• WRITE: Essay Prompt - Golebiewski writes about the interaction between globalization and religion in contemporary society.  He points out there have been mixed results and various groups have been impacted in different ways.  Write an essay where you explore the relationship between globalization and religion, looking at specific responses both positive and negative. Does globalization present more positive or negative outcomes in your opinion? What is the greatest challenge for traditional world religions today? What is the greatest opportunity for positive growth? Support your ideas with specific examples.  What are your predictions for the future? 
      • Guidelines:
        • Format: MLA Format Required
        • Length: 1000 Words, Not Including Your Works Cited Page
        • Double –Spaced, 12-Pt Font, Arial Or Times New Roman Font
        • Sources: Attached Article And Other Resources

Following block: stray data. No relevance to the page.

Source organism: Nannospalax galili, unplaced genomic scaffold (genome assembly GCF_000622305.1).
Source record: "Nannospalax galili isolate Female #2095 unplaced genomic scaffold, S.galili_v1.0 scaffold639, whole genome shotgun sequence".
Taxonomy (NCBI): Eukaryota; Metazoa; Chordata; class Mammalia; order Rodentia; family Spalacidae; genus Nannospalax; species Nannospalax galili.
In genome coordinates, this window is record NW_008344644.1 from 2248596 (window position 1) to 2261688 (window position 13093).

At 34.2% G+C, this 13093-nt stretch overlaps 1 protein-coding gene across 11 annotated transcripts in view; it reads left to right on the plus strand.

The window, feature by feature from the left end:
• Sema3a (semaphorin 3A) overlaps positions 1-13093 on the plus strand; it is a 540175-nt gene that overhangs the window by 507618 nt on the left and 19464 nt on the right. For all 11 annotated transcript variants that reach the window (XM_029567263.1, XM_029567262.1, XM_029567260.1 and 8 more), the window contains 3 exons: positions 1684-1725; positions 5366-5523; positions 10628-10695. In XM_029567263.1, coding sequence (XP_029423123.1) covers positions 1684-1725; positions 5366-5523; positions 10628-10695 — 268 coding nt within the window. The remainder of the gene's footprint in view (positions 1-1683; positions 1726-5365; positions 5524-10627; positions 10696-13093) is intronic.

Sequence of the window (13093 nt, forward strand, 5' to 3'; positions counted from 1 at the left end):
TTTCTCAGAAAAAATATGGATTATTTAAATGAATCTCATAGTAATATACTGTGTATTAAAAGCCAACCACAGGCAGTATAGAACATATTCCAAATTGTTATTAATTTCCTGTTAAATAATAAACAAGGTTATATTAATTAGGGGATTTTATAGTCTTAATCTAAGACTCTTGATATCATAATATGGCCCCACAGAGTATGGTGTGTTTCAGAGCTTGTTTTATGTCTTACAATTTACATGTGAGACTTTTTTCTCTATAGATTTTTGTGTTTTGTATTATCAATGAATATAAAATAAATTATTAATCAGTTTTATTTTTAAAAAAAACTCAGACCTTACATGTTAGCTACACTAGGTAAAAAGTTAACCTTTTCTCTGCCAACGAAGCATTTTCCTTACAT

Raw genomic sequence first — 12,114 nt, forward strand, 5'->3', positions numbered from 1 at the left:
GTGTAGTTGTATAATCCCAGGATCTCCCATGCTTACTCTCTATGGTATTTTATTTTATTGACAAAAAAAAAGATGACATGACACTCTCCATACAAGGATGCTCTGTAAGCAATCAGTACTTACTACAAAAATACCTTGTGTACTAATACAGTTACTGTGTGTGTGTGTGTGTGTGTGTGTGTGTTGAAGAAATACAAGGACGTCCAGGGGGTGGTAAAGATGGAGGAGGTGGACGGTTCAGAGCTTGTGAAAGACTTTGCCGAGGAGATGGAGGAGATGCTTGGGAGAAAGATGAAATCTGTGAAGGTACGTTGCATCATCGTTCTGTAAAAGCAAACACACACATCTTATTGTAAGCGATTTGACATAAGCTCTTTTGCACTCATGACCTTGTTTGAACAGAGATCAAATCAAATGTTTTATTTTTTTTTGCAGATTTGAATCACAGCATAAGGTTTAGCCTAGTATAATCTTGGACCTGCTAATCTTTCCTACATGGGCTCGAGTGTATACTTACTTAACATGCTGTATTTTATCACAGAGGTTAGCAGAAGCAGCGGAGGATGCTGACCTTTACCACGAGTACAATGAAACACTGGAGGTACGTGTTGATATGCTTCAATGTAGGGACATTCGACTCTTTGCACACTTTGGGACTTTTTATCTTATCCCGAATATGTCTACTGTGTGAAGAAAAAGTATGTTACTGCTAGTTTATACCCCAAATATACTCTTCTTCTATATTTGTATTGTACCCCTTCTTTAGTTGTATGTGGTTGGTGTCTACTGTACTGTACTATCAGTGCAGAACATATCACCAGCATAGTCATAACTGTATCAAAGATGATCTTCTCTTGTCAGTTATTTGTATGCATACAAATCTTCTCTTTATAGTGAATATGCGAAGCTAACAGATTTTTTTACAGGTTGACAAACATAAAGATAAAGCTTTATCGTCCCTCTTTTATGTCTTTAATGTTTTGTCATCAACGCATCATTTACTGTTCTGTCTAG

• Students SHOULD NOT Submit Work From previous Semester Or From Another Class For This Assignment Or Any Other Assignment In This Course. It Will Be Flagged For Plagiarism By Turnitin.

      Please note that the following information applies to your course as it requires the use of Turnitin to submit your assignments.

      • Review the detailed Turnitin instructions on how to submit your assignments and how to review the Grademark comments (feedback) from your professor


      Read Turnitin's Privacy Policy 

      Accessibility Statement


      Course Requirements Number of Items Points for Each Weight

      Introduce Yourself Video Blog